Speaking of proportions, I thought this was quite topical…..…these images were produced by VisionMetric who develop the EFit software for police to illustrate how the same face can be manipulated to look both untrustworthy and trustworthy. Although the actual features have been manipulated, it does prove the point that when you mess around with that triangle of proportions, you can end up with a very different looking person. In saying that, some proportions do change with the ageing process, for example a man’s receding hairline can result in a larger looking forehead, and the loss of dentition as you get older can result in a smaller jaw.

Child Age Progression involves much structural change – it takes into consideration the underlying bone growth and the dentition changes which take place at around 6 -7 years old – these changes continue until at least 18 years of age.

Image produced by Karen T.Taylor, author of Forensic Art

You can see from this image drawn by Karen Taylor,  that the baby’s cranium is very large compared to the lower part of its skull. As a child develops the growth of the cranium then levels off and the lower part of the face, the nose, cheeks and jaw continue growing outwards and downwards.

Here are two well known faces who’ve been in the gossip columns recently, you can see how the area below their eyes has grown in comparison to the eyes and above. There has been some research to show that beautiful people have proportions closer to those of a child i.e. larger foreheads, small noses and chins, big eyes.

I spoke before about a unique look, usually you find that there is a consistency of appearance throughout life – like when you meet old friends at school reunions – it’s amazing how people just don’t change – it’s more true for some than others but there are always the extreme exceptions.


Auriole Prince BA MAA RMIP

I was invited to the preview evening of Professor Von Hagen’s new Bodyworlds Show at the O2 in London. Not only can you see his beautifully plastinated bodies (and a great surprise at the end of the exhibition) but also learn more about the ageing process and what happens to our bodies as we get older. It’s really worth a view.To get more info go to www.bodyworlds.com

But what really happens to us as we age? The process starts in mid our mid 20’s and the way we age comes mainly down to our genes but also to external environmental factors and these are the main perpertrators:

  • Sun damage
  • Repetitive facial expressions
  • Gravity
  • Smoking
  • Drinking
  • Stress
  • Nutrition
  • Pollution

However, none of us will really escape getting older so here are some of the ageing processes that happen to everyone:

  • Gravity – everything goes south eventually
  • Facial expressions cause wrinkles, especially around the eyes and mouth area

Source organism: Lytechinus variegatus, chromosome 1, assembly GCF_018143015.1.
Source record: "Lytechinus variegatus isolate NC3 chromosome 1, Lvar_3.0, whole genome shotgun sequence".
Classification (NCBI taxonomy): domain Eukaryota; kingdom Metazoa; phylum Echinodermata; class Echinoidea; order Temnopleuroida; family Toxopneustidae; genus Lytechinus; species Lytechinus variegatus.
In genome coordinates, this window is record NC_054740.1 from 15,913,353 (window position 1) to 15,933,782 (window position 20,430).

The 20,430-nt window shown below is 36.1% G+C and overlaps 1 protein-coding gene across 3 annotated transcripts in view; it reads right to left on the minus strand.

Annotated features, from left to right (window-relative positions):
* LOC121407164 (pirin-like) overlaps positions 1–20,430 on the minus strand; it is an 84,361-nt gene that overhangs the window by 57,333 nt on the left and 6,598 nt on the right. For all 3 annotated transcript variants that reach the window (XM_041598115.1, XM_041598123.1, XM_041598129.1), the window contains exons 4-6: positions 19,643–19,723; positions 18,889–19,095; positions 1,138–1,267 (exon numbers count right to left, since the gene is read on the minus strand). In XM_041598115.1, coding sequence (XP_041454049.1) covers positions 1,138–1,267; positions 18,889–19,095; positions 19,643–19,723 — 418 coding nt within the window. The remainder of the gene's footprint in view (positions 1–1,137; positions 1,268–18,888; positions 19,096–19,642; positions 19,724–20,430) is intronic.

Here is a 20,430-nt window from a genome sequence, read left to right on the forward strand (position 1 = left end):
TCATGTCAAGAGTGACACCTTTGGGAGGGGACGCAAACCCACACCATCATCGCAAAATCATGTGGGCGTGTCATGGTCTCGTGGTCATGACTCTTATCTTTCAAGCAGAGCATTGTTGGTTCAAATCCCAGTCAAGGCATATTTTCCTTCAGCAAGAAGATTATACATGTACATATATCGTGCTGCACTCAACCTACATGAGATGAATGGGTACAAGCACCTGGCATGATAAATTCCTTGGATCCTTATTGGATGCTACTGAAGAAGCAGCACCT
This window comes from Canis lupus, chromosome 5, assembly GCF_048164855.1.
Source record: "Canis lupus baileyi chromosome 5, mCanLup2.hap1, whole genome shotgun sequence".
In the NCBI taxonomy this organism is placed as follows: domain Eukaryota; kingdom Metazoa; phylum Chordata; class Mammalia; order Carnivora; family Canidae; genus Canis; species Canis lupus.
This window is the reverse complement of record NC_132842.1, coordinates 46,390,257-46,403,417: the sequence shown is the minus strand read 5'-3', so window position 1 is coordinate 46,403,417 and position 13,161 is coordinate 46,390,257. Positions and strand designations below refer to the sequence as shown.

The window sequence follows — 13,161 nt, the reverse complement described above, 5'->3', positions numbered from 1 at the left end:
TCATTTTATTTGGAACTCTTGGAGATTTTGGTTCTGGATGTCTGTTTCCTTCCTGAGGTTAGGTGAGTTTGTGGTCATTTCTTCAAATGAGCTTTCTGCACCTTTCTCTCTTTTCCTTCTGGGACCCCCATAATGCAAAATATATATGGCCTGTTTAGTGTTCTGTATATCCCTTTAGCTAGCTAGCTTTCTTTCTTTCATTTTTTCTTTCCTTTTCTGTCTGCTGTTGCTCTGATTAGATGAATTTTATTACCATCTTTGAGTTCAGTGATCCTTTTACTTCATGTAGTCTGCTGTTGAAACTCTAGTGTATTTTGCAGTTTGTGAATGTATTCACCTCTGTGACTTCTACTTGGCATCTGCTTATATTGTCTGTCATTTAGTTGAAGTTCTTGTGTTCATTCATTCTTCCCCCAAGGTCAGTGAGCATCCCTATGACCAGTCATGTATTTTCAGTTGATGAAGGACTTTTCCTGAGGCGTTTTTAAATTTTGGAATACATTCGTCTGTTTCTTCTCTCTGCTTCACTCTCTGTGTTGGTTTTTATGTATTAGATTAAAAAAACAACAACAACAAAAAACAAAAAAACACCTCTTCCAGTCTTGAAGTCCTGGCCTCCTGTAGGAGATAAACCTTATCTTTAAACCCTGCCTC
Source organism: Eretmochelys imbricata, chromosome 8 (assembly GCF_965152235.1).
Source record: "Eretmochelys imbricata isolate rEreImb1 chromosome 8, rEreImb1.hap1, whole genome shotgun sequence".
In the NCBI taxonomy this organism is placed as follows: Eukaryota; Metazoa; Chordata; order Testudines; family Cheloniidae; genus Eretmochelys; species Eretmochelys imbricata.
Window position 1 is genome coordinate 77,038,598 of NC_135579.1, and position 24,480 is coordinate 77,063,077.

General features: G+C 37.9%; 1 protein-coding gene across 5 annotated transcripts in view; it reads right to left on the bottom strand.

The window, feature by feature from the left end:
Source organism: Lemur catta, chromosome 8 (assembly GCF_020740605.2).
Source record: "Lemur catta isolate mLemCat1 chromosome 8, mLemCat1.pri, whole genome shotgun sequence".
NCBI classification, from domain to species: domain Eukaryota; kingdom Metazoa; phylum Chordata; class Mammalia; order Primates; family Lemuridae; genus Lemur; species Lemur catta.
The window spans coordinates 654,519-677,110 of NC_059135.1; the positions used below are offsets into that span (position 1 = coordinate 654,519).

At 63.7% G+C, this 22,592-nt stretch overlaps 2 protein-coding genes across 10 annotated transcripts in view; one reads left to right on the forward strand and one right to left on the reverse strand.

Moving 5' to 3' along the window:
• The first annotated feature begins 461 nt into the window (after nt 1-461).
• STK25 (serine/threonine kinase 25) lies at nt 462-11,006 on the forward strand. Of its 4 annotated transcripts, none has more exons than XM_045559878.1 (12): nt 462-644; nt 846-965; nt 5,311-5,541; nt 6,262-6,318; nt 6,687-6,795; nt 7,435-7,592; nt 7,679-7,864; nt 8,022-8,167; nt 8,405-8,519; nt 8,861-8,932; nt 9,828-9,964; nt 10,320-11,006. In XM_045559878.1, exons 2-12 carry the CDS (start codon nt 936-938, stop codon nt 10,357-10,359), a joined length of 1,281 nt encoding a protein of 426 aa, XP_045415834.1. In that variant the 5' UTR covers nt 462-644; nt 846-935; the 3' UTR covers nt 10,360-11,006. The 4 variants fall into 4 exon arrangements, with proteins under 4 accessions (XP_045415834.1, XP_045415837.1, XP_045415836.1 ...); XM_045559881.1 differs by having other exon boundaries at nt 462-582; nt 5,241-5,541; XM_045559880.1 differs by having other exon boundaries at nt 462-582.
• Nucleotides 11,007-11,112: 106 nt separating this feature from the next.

• Skin loses elasticity
  • Hair becomes grey and more brittle

Aging Skin Net explains more:

What happens to your skin as you get older? As the body ages, the appearance and characteristics of the skin change. Visible ageing of the skin starts at about age 25 as the natural regenerative process begin to slow. The skin replaces old cells more slowly and there is a slower turnover of the surface skin and slower wound healing. After age 45, a thinning of the skin begins, due in part, to hormonal changes. This thinning make the skin more fragile and vulnerable to damage by abrasion and more sensitive to irritating environmental factors and allergens. The coils of collagen and elastin suffer cuts and crosslinking damage and as a result, the skin loses much of it’s strength and elasticity. The moisture holding proteoglycans and GAGs decrease in abundance, making the skin become dryer and looser. The skin loses fat, so it looks less plump and smooth. The number of blood vessels in your skin decreases, and the skin loses its youthful color and glow.

While all these changes are taking place, gravity is also at work, pulling at the skin, causing it to sag. Wrinkles around the eyes are a characteristic signs of skin damage. The skin tends to heal more slowly and minor blemishes develop. In addition, this aging process can be exacerbated by factors such as extremes of cold or heat, excessive sun (UV radiation), psychological stress, and improper nutrition. The effects of photodamage can be seen by comparing skin in areas exposed to sun to areas usually covered. Exposed skin has mottled hyperpigmentation while the nonexposed skin is usually clearer and paler.

During aging the oil-producing (sebaceous) glands become less active, and your skin becomes drier. The skin becomes more sensitive to the use of harsh soaps and disinfectants which more easily damage skin. We have a natural oil covering our skin named sebum, which is produced by glands in the skin. When the oil is removed by frequent use of drying agents, such as soap, the skin becomes dry which can lead to cracking and flaking. Once cracking occurs the skin is susceptible to inflammation and itching. Everyday factors that may cause drying of the skin include harsh soaps, long hot baths or showers. In our modern culture, most people overdo skin cleansing.